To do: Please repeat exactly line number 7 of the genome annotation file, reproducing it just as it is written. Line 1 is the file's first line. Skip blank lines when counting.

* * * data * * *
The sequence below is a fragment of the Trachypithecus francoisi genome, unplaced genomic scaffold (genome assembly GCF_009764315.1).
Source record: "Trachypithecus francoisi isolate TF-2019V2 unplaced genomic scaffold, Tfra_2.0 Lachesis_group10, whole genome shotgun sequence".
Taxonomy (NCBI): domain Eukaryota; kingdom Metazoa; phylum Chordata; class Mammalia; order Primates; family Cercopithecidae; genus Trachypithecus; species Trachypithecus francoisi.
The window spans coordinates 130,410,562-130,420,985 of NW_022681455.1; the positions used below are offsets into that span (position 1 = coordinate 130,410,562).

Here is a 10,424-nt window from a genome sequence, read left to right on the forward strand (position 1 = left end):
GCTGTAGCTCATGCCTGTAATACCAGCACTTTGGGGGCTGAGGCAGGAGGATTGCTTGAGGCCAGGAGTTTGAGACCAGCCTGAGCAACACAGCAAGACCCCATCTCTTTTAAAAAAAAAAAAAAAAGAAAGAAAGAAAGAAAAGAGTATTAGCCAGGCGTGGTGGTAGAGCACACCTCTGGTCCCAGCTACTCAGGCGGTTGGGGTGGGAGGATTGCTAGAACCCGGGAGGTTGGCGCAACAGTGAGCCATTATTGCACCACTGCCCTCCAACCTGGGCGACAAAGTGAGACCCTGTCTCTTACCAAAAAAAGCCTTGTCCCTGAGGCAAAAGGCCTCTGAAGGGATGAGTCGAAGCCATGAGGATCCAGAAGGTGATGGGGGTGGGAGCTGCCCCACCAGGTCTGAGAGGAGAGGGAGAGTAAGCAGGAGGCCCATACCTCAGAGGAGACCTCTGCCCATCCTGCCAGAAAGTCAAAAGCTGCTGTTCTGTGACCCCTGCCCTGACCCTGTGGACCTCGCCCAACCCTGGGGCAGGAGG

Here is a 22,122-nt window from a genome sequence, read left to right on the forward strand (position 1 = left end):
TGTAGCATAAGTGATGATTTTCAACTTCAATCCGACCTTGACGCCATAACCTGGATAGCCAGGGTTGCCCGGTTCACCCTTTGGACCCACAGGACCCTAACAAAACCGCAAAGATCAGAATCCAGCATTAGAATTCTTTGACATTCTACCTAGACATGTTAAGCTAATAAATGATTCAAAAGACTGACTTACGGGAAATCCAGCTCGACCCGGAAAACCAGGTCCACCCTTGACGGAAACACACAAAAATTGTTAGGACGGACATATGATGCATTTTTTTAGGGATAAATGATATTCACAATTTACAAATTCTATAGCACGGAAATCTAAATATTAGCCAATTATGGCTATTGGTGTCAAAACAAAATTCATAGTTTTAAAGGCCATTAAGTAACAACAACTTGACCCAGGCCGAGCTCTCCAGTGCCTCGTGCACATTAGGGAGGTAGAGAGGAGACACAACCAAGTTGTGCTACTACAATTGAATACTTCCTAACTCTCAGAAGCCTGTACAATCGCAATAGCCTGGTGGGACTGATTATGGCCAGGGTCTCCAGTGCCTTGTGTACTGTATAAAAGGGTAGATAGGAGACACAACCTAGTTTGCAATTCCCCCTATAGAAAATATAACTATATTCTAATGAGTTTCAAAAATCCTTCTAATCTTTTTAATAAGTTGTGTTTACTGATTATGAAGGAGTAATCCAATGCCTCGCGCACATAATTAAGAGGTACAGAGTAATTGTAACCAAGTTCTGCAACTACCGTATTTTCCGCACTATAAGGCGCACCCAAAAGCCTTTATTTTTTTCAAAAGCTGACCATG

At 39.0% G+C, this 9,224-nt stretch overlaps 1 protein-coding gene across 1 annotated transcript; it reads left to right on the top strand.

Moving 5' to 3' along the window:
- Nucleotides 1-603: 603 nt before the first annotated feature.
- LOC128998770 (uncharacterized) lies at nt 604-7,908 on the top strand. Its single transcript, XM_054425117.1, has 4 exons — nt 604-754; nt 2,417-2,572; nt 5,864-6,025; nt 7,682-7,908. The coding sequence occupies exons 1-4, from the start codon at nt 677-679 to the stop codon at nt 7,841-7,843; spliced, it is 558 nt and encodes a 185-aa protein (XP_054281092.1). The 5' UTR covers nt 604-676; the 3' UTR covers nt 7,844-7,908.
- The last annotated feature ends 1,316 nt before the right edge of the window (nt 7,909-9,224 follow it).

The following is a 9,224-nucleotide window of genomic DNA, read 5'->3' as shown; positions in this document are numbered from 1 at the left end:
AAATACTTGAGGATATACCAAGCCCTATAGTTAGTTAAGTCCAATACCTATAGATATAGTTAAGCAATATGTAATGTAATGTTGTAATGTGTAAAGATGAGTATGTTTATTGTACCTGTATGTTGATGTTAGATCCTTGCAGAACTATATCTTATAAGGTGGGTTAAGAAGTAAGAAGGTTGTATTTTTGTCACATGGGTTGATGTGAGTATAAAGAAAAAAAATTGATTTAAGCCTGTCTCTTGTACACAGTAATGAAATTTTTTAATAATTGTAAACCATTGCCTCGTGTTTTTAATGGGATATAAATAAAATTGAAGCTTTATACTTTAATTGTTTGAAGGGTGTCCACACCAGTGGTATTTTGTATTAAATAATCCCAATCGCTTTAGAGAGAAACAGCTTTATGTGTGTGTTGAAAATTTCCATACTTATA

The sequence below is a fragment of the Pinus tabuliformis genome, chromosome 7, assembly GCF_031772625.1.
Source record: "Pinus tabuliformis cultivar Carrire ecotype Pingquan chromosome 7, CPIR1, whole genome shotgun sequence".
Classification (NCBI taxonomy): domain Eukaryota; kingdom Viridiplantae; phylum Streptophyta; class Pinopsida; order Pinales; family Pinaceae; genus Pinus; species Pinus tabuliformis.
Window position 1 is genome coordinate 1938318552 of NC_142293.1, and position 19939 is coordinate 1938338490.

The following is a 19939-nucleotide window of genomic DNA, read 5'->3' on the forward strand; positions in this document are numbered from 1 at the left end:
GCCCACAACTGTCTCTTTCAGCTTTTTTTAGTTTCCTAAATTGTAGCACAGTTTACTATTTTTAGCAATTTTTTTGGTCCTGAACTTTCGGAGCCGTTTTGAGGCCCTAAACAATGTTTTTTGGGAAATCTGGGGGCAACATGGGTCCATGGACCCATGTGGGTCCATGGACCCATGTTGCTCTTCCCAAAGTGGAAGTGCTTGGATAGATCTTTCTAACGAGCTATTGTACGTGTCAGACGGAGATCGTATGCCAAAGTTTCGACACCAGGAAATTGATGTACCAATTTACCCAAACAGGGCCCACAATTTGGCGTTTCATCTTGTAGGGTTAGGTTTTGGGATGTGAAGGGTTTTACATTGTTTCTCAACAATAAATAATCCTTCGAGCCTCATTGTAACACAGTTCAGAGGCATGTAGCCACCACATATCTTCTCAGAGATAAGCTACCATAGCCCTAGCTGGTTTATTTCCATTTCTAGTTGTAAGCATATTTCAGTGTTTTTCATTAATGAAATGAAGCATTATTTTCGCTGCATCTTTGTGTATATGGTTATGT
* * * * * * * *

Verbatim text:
Here is a 22,122-nt window from a genome sequence, read left to right on the forward strand (position 1 = left end):